First conjunct clitic doubling in Modern Greek: Evidence for Agree-based approaches to clitic doubling
Lefteris Paparounas, Martin Salzmann
November 2022
 

We investigate the syntax of the hitherto understudied phenomenon of first conjunct clitic doubling, with reference to Modern Greek. We argue that it provides crucial evidence against movement-based approaches to clitic doubling, which would incorrectly rule out first conjunct clitic doubling as a violation of the Coordinate Structure Constraint. This argument against movement is complemented by evidence from binding, showing that doubled DPs consistently occupy their base positions. The Greek data instead favor an account based purely on feature transmission via Agree. We develop an Agree-based analysis of the Greek facts, and show that existing evidence for movement in Greek clitic doubling (weak crossover alleviation, suspension of intervention effects) can be insightfully reanalyzed. The alleviation of weak crossover effects receives a more straightforward account compared to movement-based approaches, in that it can be subsumed under the general mitigating effects of information structure (givenness, topicality); the intervention pattern follows once the activity of a DP is related to the involvement of its phi-features in Agree operations, and the distribution of clitic doubling is implemented by means of a licensing approach, assimilating clitic doubling to differential object marking. Finally, we address two morphological aspects of clitic doubling that are often taken to be challenging for an Agree-based account, namely, the syncretism between determiners and clitics, and tense invariance. We show that, upon closer inspection, the former is no less challenging for movement approaches, while the latter cannot be considered a reliable diagnostic to tease apart agreement and clitic doubling.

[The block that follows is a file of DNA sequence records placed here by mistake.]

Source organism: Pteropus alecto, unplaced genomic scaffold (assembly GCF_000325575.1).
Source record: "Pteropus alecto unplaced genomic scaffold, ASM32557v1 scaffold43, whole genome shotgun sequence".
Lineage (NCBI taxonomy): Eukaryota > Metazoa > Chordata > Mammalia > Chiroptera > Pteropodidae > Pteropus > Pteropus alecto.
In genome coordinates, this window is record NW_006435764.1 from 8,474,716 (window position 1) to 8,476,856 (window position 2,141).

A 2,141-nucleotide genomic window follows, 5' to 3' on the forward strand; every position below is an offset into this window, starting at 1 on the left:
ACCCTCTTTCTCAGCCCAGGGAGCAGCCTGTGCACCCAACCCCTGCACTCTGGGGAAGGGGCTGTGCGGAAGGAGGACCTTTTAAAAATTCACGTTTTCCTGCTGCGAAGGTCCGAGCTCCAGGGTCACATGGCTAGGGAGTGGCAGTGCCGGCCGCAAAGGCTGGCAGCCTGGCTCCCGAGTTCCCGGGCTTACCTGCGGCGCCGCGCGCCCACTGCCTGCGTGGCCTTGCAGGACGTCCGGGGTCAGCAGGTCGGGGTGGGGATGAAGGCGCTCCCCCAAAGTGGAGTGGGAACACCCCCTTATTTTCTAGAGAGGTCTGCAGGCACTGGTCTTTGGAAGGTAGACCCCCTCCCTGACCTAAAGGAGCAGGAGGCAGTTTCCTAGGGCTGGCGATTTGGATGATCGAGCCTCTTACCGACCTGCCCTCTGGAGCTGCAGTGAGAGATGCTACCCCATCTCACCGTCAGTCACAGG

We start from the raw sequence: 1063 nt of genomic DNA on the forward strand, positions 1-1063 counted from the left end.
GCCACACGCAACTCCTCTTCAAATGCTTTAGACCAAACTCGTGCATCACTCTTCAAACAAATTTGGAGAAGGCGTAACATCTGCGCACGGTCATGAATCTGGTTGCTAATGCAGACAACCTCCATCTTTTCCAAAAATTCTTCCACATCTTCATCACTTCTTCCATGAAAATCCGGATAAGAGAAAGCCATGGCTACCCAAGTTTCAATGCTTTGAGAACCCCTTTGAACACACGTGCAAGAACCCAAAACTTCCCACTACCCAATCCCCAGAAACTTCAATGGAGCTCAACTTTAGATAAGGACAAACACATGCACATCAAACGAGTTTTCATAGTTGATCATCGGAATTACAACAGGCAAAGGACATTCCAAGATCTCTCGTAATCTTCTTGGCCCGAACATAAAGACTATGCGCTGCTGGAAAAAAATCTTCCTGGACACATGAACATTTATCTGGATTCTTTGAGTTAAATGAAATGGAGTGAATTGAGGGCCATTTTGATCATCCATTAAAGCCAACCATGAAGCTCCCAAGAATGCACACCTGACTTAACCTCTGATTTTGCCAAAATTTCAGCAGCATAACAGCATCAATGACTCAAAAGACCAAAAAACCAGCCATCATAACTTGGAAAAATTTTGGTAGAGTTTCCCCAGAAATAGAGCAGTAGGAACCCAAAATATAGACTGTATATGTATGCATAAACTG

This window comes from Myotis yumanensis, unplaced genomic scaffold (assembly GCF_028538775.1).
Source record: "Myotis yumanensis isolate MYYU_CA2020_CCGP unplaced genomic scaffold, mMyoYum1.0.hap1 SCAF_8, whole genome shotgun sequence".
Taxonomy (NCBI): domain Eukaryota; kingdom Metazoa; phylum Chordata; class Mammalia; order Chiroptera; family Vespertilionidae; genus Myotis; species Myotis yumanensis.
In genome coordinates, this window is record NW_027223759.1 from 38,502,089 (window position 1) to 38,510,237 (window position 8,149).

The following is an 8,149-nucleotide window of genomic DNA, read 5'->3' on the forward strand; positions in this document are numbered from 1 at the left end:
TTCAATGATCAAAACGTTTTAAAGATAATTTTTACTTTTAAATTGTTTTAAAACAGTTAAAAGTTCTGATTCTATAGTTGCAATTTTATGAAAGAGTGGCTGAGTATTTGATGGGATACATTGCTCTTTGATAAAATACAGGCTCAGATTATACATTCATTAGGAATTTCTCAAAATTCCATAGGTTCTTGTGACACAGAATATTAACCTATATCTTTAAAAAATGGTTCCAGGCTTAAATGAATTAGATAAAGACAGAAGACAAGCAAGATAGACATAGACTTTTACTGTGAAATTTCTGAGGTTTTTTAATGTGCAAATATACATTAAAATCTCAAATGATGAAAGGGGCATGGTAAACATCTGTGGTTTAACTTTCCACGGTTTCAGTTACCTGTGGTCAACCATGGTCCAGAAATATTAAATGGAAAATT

Format: [ pdf ]
Reference: lingbuzz/006960
(please use that when you cite this article)
Published in: Natural Language & Linguistic Theory (accepted pending minor revisions)
keywords: modern greek, clitic doubling, agreement, binding, intervention effects, weak crossover, syntax
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